Qureshi said that same was the case with climate change, which affected all, without discrimination. “Pakistan walks the extra mile to meet climate change goals because it is a compelling national priority,” he added.

He said the Asian Development Bank (ADB) and World Bank (WB) forecasted that Pakistan will incur losses of up to $3.8 billion annually due to the rise in temperatures in the next two decades.

“Last month, at the COP26 Climate Summit, Pakistan unveiled its Ecosystem Restoration Initiative (ESR), with the support of the World Bank. At the summit, Pakistan also signed the US-led Global Methane Pledge,” he added.

The foreign minister said that the premier's vision and roadmap for the Ten Billion Tree Tsunami and Clean Green Pakistan will go a long way in making Pakistan a model country to combat climate change and its impact.

Change in diplomacy

The foreign minister also highlighted Pakistan’s significant efforts in promoting interfaith harmony and tolerance, adding that the prime minister had continuously alerted the world at the highest forums about the threat posed to world peace by Islamophobia and misguided notions of racial superiority.

​“True to our commitment, we sponsored a resolution at the 47th OIC Council of Foreign Ministers meeting in Niamey in 2020. The resolution inter-alia called for the declaration of March 15 as the International Day to combat Islamophobia,” he added.

Qureshi asserted that diplomacy in the 21st century, in a post-Covid world, needed a multi-faceted outlook and one that goes beyond the traditional.

“One that is cognisant of a world where relationships are changing based on geo-economics, access and the use of technology and people-to-people contact, made all the more accessible with digital growth,” he said.

Qureshi added that a multi-dimensional outlook and approach would open new vistas for Pakistan’s footprint across the world, enabling it to assume a leadership position in addressing the challenges of a changing geopolitical landscape.

He said that with the recent intensification of strategic competition between global powers, making world peace fragile and diplomacy unpredictable, Pakistan had made a strategic pivot from geopolitics to geo-economics.

“This has made economic diplomacy all the more important,” he said.

“Indeed, we live in times of uncertainty. The world order seems in a state of severe stress and disarray. In these times, foreign policy and geopolitics are largely linked to geo-economics. I have consistently maintained, from here on, the economy is in many ways our strategic compass with a dominant presence as priority of foreign policy,” Qureshi remarked.

He stressed that positioning Pakistan as a geo-economic centre with unparalleled regional connectivity had to come as a mindset from the top-down.

“We have had to reset the existing geopolitical mindset and embrace the importance of geo-economics,” he added.

FM Qureshi said that Pakistan was the fifth most populous nation with 220m people, 64pc of whom were below the age of 30 and according to estimates by Forbes and UNDP, approximately 80m were middle class.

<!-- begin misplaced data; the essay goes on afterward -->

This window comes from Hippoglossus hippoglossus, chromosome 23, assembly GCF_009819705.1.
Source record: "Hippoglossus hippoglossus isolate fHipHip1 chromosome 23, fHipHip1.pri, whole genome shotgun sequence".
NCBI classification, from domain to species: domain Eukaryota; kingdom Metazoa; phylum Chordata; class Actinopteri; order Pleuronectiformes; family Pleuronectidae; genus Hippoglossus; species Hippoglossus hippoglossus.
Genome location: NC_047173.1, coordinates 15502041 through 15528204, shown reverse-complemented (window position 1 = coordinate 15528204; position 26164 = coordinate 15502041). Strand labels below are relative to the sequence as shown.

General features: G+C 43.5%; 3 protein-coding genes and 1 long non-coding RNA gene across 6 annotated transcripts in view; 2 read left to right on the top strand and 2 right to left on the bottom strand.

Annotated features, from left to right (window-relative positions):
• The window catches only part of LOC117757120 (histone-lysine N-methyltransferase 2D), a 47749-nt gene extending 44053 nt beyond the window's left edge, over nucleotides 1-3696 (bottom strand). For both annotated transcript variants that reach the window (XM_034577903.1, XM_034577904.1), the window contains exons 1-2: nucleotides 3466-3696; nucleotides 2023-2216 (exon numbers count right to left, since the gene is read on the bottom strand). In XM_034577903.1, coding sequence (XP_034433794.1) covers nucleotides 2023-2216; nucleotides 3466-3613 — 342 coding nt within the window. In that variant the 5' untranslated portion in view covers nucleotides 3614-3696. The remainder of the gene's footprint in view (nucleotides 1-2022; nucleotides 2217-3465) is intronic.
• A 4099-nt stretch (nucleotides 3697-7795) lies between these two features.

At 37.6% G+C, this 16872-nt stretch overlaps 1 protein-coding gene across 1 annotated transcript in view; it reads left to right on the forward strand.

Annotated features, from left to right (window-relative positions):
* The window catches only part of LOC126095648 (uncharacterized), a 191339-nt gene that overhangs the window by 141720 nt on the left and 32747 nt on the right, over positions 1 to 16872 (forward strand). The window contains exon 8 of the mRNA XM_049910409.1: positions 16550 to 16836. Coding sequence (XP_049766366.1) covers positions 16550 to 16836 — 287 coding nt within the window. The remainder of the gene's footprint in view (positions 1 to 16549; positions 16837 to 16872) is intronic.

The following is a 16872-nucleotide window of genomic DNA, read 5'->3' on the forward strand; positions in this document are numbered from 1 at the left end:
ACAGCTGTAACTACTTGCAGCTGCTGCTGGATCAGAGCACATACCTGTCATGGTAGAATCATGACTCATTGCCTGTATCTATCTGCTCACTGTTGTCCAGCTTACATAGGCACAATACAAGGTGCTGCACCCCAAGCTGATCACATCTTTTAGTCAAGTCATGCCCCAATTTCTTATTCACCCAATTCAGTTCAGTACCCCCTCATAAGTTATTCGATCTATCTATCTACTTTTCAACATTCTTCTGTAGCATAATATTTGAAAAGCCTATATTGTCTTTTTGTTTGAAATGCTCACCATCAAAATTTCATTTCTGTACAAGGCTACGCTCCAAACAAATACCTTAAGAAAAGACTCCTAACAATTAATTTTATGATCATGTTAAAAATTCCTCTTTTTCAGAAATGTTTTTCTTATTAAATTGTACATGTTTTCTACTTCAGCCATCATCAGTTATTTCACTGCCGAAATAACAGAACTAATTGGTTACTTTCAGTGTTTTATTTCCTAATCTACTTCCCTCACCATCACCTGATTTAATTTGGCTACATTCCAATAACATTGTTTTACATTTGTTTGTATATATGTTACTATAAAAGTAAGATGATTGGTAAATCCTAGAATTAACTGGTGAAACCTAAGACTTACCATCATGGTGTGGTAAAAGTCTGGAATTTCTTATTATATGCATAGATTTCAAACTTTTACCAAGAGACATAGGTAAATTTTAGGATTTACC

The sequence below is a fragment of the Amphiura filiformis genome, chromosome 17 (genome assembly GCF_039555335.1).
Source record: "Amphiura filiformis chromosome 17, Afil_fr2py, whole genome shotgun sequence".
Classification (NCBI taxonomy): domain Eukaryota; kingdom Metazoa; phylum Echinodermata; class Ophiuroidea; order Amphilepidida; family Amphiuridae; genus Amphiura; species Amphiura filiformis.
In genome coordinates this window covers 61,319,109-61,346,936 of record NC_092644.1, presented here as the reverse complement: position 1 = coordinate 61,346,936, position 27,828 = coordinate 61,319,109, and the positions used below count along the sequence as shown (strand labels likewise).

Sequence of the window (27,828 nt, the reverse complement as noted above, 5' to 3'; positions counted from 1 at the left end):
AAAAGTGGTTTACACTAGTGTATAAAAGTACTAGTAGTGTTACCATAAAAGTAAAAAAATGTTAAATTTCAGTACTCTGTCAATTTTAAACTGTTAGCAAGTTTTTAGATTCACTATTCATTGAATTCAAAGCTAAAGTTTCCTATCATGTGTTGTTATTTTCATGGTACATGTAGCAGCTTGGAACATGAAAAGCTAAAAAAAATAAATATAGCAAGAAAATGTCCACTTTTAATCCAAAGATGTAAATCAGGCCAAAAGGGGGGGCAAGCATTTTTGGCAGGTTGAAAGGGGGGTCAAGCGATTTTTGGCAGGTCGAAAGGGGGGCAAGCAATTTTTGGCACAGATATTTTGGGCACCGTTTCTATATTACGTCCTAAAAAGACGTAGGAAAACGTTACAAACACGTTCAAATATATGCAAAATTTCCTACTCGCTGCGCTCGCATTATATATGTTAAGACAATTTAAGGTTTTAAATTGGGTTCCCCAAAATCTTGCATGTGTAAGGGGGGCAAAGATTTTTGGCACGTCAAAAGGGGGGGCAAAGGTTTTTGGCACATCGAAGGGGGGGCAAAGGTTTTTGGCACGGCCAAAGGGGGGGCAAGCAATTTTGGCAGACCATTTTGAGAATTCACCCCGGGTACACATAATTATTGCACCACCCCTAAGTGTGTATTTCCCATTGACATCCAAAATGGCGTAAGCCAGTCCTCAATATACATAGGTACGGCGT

“We need to tap into this growing human capital and our abundant natural resources,” he stressed.

Highlighting the benefits of a focus on geo-economics, Qureshi shared with the audience that as of November 2021, Pakistan’s exports to the UK had grown 28pc in a Covid year.

“Also, since our Engage Africa Conference in December 2019 in Islamabad, trade with Africa has gone up 7pc,” he mentioned.

Qureshi said that according to Bloomberg, this year alone, $300m have been invested in start-ups in Pakistan by the US, Singapore, and UAE.

“This is a modest beginning with a huge surge expected in the tech industry in the near future,” he added.

Qureshi referred to the “FM Honours list” he launched in 2019 and said it was to recognise Overseas Pakistanis for their tremendous contributions through technology and the digital landscape.

“Make no mistake, our diaspora plays a huge role in representing Pakistan’s policy interests across the globe,” he remarked.

FM Qureshi said that connecting the economy with the future of foreign policy brought him to a critical tool of modern diplomacy; the digital sphere.

“Big tech, by amassing and monopolising data, is outgrowing capitalism as we know it, by redesigning supply chains, virtual reality and the way we think and live.

“It is data control that is influencing mindsets, controlling narratives and ultimately, crafting the perception game. Staying connected, staying ahead and staying alert in the digital space is of paramount importance to achieving foreign policy goals,” he added.

The foreign minister said there was no doubt that Covid had accelerated the digital diplomacy trajectory.

“Diplomacy is no more singularly reliant on leadership to leadership telephone calls or state visits. Technology has never before played such a definitive role in relationships,” he remarked.

FM Qureshi said that bilateral political consultations as well as multilateral conferences were all happening online.

“Today, perception wars are won and lost on Twitter. So what better place for diplomacy than online, where you use less resources to achieve even greater outcomes in shorter amounts of time,” he added.

Qureshi said that the Foreign Office had very clearly prioritised digital alliances, entering for instance as a founding member of the Kingdom of Saudi Arabia-led Digital Cooperation Organisation in record time.

“In fact, four top professionals from Pakistan have joined the organisation’s secretariat in Riyadh, in leadership positions. This is an important first step towards linking digital diplomacy with the digital economy for the future of foreign policy,” he added.

The foreign minister said in the same spirit, just 10 days ago he collaborated with Norwegian multinational Telenor to launch an agri-tech app, that was connected to over 10,000 farmers across Pakistan to optimise their production and in turn, the country's exports.

“Such is the nature of the digital economy. These revolutionary scientific changes are already impacting war and peace, climate change, our economies, our geopolitics, and our ways of life,” he remarked.